Before smelling rosemary or jasmine, one recites the Beracha of "Boreh Aseh Besamim."
It was customary in ancient times to place spices over burning coals after a meal, in order to produce a fragrant incense. If one smells incense, he must recite a Beracha, but the Beracha must be made at a very specific point in the process – namely, it must be recited after the scent has begun to waft through the air, but before he smells the scent. If one recites the Beracha before the scent has begun to spread, then he recites the Beracha too early, and if he had already smelled the fragrance, then it is too late to recite the Beracha.
The specific Beracha recited over incense depends on the spice used to produce the scent. If the spice was taken from a tree, then the Beracha is "Boreh Aseh Besamim," and if the spice comes from the ground, then the Beracha is "Boreh Asbeh Besamim." If one uses a regular perfume, then the Beracha is "Boreh Mineh Besamim."
If spices or fragrant substances are placed in oil to produce a fragrant oil, then one recites a Beracha before smelling the oil only if some of the substance is still present in the oil. In such a case, the Beracha depends on the substance – if there are roses in the oil, for example, then the Beracha is "Boreh Aseh Besamim," whereas if there is mint in the oil, then the Beracha is "Boreh Asbeh Besamim." However, if the oil was filtered, such that none of the fragrant substance remains in the oil, then no Beracha is recited, even though the oil has a pleasing scent. This is a situation of "Re’ah She’en Bo Ikar" – a scent without a source, as the source is no longer present. As the Halachic authorities debate the question of whether one recites a Beracha over such a fragrance, we follow the rule of "Safek Berachot Le’hakel" – that a Beracha is not recited when it is subject to uncertainty – and therefore, if the fragrant oil had been filtered, no Beracha is recited.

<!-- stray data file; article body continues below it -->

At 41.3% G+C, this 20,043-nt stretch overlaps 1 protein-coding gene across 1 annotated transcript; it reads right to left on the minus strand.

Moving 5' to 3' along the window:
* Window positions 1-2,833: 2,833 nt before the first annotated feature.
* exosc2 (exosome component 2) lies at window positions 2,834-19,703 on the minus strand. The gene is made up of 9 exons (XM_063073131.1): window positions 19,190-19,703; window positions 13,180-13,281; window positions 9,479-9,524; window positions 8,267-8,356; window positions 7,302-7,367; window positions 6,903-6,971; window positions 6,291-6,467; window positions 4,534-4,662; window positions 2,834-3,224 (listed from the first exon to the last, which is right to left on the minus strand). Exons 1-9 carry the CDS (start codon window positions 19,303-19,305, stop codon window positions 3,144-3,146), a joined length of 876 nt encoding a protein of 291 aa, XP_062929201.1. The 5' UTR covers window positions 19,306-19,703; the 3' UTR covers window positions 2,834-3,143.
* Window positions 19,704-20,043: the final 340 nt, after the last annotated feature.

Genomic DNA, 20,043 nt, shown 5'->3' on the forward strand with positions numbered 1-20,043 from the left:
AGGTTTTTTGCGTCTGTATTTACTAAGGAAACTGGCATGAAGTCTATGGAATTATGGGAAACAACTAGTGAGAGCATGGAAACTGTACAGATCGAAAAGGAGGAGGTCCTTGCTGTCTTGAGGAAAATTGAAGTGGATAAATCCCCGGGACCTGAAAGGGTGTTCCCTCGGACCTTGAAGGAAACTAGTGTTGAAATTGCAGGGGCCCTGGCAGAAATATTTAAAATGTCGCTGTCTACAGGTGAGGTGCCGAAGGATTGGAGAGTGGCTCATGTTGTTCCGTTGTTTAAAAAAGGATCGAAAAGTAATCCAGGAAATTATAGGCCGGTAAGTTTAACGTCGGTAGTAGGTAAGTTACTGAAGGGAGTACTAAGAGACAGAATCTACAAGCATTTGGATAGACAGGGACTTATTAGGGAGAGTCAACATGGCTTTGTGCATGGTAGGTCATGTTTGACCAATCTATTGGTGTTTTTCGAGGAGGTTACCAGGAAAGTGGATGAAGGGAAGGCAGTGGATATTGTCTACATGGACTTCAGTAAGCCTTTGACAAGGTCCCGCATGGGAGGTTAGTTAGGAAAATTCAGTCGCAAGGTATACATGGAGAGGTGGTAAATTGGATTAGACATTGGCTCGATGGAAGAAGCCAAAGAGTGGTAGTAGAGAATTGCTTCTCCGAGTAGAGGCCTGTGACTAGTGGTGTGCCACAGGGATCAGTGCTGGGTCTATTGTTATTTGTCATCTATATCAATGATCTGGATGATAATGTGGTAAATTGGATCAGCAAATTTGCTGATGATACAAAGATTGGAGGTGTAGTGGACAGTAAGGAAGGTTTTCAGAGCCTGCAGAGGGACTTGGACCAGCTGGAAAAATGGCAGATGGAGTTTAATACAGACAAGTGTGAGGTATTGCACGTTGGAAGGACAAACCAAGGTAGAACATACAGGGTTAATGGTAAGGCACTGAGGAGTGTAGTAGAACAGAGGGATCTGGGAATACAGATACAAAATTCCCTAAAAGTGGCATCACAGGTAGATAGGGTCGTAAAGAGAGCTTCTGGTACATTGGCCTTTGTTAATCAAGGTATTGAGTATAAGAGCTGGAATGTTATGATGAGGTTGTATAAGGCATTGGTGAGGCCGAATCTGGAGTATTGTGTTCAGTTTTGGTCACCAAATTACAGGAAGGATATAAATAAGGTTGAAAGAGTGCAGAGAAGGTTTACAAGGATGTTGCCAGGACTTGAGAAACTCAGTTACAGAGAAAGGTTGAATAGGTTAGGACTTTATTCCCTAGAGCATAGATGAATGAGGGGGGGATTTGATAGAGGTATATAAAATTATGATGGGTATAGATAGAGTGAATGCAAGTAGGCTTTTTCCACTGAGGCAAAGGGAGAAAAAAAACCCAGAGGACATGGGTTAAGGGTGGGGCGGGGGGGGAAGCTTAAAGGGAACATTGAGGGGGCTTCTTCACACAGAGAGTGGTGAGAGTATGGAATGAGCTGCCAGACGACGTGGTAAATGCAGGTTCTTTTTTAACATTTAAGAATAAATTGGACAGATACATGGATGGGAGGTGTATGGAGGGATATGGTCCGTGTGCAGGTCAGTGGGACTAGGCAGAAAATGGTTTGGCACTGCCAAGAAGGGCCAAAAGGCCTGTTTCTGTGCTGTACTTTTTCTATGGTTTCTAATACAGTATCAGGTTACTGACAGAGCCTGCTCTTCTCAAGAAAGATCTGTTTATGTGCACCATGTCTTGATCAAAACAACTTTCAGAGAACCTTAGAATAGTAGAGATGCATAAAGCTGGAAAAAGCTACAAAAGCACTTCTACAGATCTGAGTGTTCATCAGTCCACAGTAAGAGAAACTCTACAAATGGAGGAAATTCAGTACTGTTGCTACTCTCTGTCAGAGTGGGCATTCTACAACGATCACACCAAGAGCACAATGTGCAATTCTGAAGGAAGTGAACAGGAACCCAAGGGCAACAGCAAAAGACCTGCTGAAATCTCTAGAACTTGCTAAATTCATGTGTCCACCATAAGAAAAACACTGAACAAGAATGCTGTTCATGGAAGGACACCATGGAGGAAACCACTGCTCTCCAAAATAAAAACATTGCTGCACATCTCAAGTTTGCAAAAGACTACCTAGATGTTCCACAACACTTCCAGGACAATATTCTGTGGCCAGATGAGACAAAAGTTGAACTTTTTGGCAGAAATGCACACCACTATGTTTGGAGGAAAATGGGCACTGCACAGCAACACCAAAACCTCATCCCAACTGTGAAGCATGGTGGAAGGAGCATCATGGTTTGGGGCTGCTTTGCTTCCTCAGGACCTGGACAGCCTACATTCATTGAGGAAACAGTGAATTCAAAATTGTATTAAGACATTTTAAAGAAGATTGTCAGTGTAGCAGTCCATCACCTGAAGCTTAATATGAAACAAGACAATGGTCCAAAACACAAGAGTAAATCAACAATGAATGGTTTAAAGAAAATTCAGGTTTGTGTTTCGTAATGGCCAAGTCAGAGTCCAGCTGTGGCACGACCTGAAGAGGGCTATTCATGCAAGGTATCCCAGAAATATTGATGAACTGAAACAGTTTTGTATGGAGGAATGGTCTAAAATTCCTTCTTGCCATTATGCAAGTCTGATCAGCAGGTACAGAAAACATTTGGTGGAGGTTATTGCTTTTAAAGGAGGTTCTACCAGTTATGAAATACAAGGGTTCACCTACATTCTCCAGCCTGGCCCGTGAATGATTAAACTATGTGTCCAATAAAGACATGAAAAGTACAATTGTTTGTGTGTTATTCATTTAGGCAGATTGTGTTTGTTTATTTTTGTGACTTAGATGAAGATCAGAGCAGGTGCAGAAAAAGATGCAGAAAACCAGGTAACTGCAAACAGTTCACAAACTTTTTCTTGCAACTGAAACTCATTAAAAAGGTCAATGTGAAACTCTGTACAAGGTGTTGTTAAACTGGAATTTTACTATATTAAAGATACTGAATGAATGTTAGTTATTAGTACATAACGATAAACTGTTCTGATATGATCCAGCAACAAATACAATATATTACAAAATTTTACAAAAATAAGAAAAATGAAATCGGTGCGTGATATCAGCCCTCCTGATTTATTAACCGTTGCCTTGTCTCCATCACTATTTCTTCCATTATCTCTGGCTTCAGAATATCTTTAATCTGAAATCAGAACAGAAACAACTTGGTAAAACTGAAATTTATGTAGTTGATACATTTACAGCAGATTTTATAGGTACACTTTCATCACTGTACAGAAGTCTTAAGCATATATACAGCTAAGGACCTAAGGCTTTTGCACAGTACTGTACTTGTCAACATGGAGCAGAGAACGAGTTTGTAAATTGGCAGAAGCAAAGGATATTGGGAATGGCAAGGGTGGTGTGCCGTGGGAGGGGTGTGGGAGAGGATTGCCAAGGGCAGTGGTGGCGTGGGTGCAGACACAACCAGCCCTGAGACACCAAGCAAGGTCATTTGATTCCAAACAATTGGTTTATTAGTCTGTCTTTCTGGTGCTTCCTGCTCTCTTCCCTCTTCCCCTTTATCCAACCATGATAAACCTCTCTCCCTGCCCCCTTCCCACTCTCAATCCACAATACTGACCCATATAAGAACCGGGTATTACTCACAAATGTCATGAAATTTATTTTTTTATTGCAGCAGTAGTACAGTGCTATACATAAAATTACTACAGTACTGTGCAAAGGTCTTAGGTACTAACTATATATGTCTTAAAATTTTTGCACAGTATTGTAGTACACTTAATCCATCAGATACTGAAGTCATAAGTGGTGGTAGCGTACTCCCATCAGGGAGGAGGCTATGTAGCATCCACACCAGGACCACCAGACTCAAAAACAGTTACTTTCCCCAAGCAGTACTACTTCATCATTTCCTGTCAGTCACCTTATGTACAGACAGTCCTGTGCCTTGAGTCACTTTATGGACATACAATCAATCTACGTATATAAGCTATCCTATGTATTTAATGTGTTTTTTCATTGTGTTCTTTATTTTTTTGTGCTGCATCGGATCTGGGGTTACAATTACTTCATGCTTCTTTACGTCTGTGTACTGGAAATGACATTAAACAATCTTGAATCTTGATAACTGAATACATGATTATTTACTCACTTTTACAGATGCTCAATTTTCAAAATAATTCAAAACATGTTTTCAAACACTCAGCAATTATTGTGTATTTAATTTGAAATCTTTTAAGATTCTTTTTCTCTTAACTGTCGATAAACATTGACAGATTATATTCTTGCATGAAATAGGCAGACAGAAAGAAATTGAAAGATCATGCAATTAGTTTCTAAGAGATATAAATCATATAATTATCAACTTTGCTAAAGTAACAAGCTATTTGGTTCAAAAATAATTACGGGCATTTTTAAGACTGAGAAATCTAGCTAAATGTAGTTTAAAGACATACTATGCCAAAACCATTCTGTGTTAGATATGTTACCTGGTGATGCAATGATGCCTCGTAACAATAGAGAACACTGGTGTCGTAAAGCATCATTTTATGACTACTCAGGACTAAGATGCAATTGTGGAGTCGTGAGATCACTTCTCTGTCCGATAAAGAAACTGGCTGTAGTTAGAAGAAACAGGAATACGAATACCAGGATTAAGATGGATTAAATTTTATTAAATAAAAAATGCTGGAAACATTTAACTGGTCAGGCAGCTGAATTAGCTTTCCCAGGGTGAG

Summary: If one smells incense – spices or other fragrant substances placed over coals to produce a fragrant smoke – he recites the Beracha that would be required over smelling the fragrant substance itself (either "Boreh Aseh Besamim," "Boreh Asbeh Besamim," or "Boreh Mineh Besamim"). He must recite the Beracha after the scent has begun to waft through the air, but before he smells it. One recites a Beracha before smelling fragrant oil only if some of the substance used to produce the scent – such as roses or mint – is still present in the oil, in which case he recites the Beracha that would be required before smelling that substance itself. If the oil was filtered, such that the source of the fragrance is no longer present, then no Beracha is recited.